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Klipspringer: What a silly idea. SO many holes in it.

And why is it only limited to tablets and smartphones? Surely it should also be applied then to desk phones and desktops in the office?


read the article:

"The tax would apply "when there is a mixed work and private expense that is more than incidental private use", the department said in a recent discussion document."



so it is for items provided by the company which are also used a lot for personal use.  Unless you take your desk phone home every day then it wouldn't apply.  Making theodd personal call from your deskphone or doing your internet banking from your work desktop would count as incidental usage.

likewise, if they provide you with a mobile or laptop which is ONLY used for work purposes and you keep all your personal usage separate by having your own laptop or phone, then that would also not be taxed.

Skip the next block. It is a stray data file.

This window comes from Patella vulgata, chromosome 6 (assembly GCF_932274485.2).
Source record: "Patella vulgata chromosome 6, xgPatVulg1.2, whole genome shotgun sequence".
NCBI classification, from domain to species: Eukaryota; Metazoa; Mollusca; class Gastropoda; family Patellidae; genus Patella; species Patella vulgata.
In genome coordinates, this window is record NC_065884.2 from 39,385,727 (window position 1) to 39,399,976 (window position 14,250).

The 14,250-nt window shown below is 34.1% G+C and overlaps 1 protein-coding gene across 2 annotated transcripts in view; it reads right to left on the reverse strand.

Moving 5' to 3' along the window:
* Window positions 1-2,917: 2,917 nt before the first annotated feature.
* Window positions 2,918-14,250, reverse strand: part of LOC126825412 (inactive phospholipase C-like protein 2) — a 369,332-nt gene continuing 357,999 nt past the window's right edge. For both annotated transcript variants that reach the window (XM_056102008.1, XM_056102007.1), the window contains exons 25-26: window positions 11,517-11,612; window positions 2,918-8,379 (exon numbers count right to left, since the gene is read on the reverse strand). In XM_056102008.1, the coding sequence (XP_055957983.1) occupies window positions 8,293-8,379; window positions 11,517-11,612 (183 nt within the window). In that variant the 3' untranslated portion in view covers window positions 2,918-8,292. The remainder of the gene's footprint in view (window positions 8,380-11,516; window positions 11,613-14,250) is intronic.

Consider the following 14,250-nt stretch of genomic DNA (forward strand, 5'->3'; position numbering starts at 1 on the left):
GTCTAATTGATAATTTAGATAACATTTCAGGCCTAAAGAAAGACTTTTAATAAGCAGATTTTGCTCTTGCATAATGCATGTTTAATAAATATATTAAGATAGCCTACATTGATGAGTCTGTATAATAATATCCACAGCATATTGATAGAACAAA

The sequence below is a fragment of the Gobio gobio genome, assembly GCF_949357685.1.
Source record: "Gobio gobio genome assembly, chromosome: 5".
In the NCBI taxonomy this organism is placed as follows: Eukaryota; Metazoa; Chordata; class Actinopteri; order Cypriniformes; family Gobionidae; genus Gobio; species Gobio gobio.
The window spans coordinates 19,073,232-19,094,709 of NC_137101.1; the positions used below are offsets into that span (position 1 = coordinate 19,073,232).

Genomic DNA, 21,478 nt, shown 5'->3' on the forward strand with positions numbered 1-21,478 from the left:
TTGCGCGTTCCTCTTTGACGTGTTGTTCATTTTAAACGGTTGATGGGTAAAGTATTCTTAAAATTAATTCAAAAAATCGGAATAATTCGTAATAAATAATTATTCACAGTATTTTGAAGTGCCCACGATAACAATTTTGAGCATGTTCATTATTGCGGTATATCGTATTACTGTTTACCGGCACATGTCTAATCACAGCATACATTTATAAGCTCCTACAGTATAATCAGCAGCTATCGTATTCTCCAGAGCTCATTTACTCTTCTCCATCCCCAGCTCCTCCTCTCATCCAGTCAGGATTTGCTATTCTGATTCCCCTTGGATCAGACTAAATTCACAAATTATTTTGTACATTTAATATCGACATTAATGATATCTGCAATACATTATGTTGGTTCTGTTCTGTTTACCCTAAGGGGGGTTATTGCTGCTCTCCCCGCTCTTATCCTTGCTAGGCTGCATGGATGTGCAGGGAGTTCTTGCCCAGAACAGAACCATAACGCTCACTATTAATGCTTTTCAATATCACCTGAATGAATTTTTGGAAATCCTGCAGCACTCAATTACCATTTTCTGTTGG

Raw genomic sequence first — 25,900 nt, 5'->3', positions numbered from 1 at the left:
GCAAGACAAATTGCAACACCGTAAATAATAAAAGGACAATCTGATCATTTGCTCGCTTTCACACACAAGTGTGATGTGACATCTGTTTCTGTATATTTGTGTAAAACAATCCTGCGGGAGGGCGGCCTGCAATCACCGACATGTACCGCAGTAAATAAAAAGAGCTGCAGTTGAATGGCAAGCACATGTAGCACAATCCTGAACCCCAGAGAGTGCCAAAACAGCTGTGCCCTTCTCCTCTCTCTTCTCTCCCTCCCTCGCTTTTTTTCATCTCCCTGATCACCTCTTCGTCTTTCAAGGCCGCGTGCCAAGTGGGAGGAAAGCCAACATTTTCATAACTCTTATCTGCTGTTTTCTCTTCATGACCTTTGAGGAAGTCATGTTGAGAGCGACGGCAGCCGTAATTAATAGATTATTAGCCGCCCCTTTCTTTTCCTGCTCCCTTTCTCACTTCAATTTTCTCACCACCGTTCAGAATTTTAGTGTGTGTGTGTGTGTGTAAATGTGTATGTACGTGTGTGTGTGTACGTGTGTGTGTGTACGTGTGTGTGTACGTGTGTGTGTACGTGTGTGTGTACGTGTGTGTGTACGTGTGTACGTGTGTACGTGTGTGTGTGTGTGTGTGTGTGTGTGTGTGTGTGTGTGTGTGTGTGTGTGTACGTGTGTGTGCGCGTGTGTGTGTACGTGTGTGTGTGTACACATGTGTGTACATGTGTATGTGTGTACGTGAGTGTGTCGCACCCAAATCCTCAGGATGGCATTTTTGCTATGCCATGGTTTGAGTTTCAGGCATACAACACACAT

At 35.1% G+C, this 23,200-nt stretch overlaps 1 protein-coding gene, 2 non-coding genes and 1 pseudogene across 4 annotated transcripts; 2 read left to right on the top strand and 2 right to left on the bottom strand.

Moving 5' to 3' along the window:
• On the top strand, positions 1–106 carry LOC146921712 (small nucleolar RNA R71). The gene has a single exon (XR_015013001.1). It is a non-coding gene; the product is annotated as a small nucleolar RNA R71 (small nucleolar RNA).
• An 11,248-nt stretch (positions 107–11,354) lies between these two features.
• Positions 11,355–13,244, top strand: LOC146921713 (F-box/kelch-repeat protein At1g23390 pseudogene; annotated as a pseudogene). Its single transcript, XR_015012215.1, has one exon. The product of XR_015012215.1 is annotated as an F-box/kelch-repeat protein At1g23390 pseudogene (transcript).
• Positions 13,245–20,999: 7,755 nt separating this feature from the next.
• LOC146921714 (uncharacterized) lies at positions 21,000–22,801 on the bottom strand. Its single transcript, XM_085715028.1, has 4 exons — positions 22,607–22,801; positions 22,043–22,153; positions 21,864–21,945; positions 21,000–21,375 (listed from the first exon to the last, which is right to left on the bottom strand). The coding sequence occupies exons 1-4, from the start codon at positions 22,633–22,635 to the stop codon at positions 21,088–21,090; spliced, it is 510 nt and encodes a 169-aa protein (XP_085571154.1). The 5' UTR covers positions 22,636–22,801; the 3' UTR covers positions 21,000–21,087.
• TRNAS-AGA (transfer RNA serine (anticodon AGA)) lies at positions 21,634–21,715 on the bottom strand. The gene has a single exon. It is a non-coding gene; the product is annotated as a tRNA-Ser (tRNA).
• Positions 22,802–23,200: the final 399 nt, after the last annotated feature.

theoretically it's just an extension of the normal fringe benefit tax,
specifically: anything provided by the employer for their employees work that has only inccidental (minimal) personal use should not count as 'income' for that person.
But if an employer provides something for their employee that the employee uses for their own personal use in a more than incidental manner, then it should be taxed as income, ideally inproportion to it;s work/personal usage. If it did not work this way, then employers could get around their employees paying income tax by providing all sorts of things like cars,


That said, it is a stupid idea that will be very easy to get around and just add huge costs for businesses unable/unwilling to get around it.

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  Reply # 772314 1-Mar-2013 15:09
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Hmm we are copying Australia when it suits the govt